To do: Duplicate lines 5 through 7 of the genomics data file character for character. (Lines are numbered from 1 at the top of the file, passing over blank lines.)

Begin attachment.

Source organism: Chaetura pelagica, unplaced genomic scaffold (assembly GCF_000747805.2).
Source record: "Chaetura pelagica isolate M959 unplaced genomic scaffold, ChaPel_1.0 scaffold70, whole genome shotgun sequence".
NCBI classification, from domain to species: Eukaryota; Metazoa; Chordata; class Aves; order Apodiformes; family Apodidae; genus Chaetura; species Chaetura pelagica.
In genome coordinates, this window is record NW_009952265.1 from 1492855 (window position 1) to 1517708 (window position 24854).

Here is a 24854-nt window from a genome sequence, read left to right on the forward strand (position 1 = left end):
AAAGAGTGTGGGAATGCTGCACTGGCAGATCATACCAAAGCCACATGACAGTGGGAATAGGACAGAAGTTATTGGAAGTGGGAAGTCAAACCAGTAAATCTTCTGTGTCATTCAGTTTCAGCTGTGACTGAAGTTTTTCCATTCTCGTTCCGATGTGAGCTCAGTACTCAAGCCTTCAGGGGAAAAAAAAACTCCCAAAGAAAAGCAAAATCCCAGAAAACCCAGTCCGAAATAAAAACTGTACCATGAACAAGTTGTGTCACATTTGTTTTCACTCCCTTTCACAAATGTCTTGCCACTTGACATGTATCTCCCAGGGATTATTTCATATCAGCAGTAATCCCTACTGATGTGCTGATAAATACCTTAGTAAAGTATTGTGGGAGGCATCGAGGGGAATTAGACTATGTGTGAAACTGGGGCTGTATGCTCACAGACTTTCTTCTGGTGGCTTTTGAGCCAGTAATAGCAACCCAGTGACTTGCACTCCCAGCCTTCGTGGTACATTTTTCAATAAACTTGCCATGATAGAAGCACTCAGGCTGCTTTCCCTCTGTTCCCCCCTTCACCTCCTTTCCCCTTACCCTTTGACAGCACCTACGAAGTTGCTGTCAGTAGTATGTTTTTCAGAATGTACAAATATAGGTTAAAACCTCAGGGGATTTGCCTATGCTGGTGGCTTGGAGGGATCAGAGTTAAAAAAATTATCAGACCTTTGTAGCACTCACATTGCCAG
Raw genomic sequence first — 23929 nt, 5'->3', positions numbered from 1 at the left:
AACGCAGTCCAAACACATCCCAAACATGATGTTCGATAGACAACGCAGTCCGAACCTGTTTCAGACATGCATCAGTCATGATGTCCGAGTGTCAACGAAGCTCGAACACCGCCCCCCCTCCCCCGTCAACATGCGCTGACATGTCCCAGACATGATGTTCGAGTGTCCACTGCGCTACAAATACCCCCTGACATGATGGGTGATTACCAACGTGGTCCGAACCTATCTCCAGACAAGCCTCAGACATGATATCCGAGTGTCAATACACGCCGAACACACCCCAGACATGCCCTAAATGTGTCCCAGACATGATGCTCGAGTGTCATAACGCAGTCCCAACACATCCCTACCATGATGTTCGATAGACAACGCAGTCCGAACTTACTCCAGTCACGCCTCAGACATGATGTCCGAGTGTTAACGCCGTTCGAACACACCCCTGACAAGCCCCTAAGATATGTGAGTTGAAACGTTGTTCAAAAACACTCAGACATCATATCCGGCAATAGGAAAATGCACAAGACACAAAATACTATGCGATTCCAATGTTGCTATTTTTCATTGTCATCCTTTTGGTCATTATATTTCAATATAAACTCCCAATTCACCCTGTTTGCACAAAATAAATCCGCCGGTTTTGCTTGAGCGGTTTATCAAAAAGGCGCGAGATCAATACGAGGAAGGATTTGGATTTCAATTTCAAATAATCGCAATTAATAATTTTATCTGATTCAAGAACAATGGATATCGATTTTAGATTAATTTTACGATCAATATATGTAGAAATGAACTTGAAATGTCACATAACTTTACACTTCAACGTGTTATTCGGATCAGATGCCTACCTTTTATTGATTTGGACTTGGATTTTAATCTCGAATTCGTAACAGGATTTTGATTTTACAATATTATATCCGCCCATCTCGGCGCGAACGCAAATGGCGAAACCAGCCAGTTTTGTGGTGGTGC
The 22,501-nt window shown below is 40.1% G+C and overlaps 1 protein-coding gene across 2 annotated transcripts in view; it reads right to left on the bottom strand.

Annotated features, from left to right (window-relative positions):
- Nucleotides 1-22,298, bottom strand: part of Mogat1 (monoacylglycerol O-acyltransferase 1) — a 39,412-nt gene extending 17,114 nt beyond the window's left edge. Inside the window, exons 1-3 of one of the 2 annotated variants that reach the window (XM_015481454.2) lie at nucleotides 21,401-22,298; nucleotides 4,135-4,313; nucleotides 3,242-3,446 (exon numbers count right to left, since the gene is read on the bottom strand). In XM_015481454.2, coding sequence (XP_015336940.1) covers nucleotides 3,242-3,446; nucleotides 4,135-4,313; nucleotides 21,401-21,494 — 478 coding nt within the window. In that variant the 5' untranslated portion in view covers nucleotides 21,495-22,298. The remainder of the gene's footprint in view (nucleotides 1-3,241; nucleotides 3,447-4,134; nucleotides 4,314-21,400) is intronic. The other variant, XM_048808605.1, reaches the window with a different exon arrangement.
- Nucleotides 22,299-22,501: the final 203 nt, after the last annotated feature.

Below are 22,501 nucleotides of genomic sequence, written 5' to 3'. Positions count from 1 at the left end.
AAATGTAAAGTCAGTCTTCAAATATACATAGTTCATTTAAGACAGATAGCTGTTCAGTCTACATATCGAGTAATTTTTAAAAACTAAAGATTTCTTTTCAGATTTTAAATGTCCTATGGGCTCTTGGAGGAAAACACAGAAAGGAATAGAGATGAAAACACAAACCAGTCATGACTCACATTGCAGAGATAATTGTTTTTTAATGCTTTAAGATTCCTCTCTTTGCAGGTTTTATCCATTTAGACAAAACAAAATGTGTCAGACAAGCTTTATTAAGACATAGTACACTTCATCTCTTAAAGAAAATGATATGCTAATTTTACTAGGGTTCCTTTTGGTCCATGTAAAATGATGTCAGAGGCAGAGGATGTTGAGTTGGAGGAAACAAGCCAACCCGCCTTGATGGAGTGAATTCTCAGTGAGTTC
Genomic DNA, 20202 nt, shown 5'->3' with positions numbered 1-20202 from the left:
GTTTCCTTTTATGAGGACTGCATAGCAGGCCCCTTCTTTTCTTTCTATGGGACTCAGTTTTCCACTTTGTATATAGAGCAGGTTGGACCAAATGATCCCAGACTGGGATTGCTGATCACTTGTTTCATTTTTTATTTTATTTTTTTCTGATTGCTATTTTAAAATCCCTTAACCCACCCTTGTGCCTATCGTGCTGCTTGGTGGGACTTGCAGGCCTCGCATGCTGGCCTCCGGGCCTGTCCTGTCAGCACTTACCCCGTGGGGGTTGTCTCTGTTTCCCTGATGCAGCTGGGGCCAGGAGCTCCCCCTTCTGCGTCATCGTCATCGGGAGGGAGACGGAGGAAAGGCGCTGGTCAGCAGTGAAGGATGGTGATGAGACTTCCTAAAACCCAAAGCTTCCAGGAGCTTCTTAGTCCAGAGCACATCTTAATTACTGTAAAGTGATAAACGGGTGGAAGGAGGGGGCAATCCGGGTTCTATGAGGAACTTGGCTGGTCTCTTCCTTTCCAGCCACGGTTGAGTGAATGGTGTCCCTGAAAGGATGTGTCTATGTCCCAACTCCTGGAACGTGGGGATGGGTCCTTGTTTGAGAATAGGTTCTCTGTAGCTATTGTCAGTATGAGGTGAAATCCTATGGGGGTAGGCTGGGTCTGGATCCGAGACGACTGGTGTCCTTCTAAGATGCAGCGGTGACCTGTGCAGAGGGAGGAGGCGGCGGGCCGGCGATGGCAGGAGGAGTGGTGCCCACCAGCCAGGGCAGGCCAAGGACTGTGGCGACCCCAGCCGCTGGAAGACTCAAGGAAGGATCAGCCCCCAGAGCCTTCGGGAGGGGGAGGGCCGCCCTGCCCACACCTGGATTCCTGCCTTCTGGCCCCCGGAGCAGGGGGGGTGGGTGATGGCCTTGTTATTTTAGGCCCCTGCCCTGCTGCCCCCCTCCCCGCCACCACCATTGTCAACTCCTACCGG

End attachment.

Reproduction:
Here is a 24854-nt window from a genome sequence, read left to right on the forward strand (position 1 = left end):
AAAGAGTGTGGGAATGCTGCACTGGCAGATCATACCAAAGCCACATGACAGTGGGAATAGGACAGAAGTTATTGGAAGTGGGAAGTCAAACCAGTAAATCTTCTGTGTCATTCAGTTTCAGCTGTGACTGAAGTTTTTCCATTCTCGTTCCGATGTGAGCTCAGTACTCAAGCCTTCAGGGGAAAAAAAAACTCCCAAAGAAAAGCAAAATCCCAGAAAACCCAGTCCGAAATAAAAACTGTACCATGAACAAGTTGTGTCACATTTGTTTTCACTCCCTTTCACAAATGTCTTGCCACTTGACATGTATCTCCCAGGGATTATTTCATATCAGCAGTAATCCCTACTGATGTGCTGATAAATACCTTAGTAAAGTATTGTGGGAGGCATCGAGGGGAATTAGACTATGTGTGAAACTGGGGCTGTATGCTCACAGACTTTCTTCTGGTGGCTTTTGAGCCAGTAATAGCAACCCAGTGACTTGCACTCCCAGCCTTCGTGGTACATTTTTCAATAAACTTGCCATGATAGAAGCACTCAGGCTGCTTTCCCTCTGTTCCCCCCTTCACCTCCTTTCCCCTTACCCTTTGACAGCACCTACGAAGTTGCTGTCAGTAGTATGTTTTTCAGAATGTACAAATATAGGTTAAAACCTCAGGGGATTTGCCTATGCTGGTGGCTTGGAGGGATCAGAGTTAAAAAAATTATCAGACCTTTGTAGCACTCACATTGCCAG
Raw genomic sequence first — 23929 nt, 5'->3', positions numbered from 1 at the left: